Simulating Forest Ecosystem Dynamics in Southwest Alberta to Estimate Long-Term Changes to Grizzly Bear Food Landscapes
Adam Erickson (PhD June 2012 – present)
As the global footprint of humanity spreads, the earth’s capacity to maintain its existing ecological communities has come into question. Hidden among visible urban, agricultural, and industrial expansion is the historical extirpation of terrestrial predators. The loss of apex predators, such as the grizzly bear (Ursus arctos), carries profound implications for biodiversity across trophic levels, altering a host of processes from vegetation structure and the genetic fitness of prey populations to biogeochemistry. In southwest Alberta, an increasing human footprint is placing a complex network of pressure on the province’s threatened grizzly bear populations. The ability of managers to estimate future habitat states is critical to the survival of Alberta’s remaining grizzly bears. To better anticipate changes to grizzly bear food landscapes, we are simulating landscape-scale forest ecosystem dynamics critical to the formation and maintenance of grizzly bear habitat in southwest Alberta. Remote sensing provides uniquely spatiotemporally and dimensionally rich data with which to create and parameterise such forest ecosystem models. We utilise the Tree and Climate Assessment gap model (TACA-GEM) in conjunction with the Landscape Succession and Disturbance hybrid model (LANDIS-II) to run the simulations. In the initial phases of our work, we conducted an analysis of spatiotemporal wildfire patterns, derived species life history attributes for thirteen major tree species in the region, and conducted a rules-based classification of a new bioclimatic envelope model to map the distribution of each tree species. We created novel methods of parameterising soil and climate parameters Canada-wide, and an iterative transformation method of refining fire model outputs to improve fit with historical fire distributions. We compared the usage of climate average data from ClimateWNA (down-scaled PRISM climate data) to historical daily weather station data, as well as the implementation of two different fire models. In collaboration with research partners through the Foothills Research Institute, our ultimate aim is to better understand changes to grizzly bear carrying capacity across southwest Alberta.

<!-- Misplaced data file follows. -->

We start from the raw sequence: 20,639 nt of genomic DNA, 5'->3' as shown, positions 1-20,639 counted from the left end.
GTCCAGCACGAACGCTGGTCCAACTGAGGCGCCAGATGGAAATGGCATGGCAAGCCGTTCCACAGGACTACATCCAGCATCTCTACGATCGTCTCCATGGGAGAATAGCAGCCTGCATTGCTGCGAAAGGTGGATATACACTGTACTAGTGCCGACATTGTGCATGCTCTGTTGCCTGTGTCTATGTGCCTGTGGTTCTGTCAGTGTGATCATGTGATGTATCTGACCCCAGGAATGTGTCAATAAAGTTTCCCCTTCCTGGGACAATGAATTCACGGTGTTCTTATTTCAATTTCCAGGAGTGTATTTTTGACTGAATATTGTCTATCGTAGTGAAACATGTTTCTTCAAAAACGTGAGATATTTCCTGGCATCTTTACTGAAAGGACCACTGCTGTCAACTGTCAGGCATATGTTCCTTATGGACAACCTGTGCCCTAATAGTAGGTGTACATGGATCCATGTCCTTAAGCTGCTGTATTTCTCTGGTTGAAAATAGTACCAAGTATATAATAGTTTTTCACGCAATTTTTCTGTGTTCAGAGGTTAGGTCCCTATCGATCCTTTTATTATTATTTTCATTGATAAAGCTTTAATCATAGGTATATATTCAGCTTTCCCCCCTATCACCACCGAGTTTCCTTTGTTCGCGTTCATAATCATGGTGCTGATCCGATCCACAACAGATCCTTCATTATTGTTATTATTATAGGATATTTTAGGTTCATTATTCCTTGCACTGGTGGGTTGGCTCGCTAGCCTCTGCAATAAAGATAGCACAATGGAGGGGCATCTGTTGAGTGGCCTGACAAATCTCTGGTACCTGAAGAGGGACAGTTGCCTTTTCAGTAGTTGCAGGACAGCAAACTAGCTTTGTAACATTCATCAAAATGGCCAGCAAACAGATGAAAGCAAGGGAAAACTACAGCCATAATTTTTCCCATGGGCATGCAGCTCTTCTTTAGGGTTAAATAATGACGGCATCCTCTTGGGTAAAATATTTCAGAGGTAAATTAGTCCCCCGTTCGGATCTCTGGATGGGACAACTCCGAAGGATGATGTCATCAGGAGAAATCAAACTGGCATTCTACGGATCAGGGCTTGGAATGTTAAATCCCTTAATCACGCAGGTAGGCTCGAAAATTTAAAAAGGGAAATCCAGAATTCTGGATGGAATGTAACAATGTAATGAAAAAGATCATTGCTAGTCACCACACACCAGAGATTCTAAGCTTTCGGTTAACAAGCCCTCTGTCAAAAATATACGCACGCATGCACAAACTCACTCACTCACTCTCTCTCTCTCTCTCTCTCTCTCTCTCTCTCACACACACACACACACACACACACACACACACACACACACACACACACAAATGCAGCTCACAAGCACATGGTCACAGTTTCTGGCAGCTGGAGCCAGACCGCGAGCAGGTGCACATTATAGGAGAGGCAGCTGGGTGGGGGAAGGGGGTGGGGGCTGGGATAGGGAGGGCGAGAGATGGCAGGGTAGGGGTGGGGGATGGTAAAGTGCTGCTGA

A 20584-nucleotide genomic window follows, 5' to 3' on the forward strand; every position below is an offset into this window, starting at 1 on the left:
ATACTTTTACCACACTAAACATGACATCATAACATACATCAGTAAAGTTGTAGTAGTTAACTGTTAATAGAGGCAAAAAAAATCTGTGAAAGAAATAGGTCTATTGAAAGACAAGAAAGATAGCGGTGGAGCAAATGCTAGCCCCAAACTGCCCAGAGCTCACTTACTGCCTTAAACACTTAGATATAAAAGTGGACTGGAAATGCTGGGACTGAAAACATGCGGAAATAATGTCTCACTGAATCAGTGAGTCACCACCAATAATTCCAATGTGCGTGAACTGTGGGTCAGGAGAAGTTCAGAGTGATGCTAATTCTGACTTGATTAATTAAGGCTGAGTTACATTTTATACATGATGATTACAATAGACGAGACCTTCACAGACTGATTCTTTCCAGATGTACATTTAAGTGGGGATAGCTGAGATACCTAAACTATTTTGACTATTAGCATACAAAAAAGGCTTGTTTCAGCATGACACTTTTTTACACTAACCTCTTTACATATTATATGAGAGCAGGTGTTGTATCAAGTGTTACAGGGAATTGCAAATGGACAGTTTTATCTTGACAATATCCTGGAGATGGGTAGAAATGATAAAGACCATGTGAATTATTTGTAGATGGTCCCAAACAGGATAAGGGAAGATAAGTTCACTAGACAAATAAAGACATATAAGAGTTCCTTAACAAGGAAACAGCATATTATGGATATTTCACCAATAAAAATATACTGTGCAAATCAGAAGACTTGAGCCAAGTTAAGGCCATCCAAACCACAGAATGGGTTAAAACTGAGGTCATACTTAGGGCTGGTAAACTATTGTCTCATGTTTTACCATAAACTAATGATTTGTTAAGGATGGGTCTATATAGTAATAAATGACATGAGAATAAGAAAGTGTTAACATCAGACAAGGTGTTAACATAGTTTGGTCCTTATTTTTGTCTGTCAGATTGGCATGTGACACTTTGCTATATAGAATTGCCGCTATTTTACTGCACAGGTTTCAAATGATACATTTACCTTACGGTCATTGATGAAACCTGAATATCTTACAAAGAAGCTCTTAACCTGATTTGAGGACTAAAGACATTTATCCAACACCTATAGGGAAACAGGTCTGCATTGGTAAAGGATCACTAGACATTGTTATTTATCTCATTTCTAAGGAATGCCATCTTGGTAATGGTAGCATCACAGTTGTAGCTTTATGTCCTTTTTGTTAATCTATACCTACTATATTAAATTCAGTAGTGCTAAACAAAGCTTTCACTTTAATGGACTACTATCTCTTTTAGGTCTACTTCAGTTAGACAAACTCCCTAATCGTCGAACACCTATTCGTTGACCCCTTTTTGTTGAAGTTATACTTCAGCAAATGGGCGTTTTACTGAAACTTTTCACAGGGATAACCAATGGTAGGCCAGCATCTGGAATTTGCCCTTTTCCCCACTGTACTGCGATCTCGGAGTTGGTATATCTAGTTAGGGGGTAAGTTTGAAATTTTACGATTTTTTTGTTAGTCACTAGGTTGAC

Detecting abrupt disturbances using RapidEye
John Arnett (MSc Sept 2012 – present)
Tracking disturbances across the landscape is a fundamental objective of forest management and provides crucial information for the effective implementation of sustainable land use planning. Globally, forest disturbances may have cumulative effects on species diversity and distribution as well as geophysical and landscape processes. Disturbances also affect climate through structural and biochemical changes of forest vegetation; this can include change in land use and cover, surface albedo, evapotranspiration, and carbon flux.
Mapping of disturbances in a timely and cost effective manner is only feasible through the application of remote sensing technologies. Until recently most remote sensing platforms were relatively limited in their ability to collect high spatial and temporal resolution data. Constellation platforms, which apply multiple satellites to collect data over several areas at once, have potentially solved the dilemmas associated with other sensors.
The RapidEye constellation, launched in 2009, is a commercially operational network of 5 identical satellites capable of delivering daily imagery at 5 meter resolution. We are using RapidEye imagery to develop quick and robust disturbances detection techniques to monitor abrupt disturbances across large areas. We have been working with a set of derived indexes that can be used to assess overall scene brightness, greenness, vegetation structure, and ultimately an overall scene ‘disturbance index’ (Figure 1).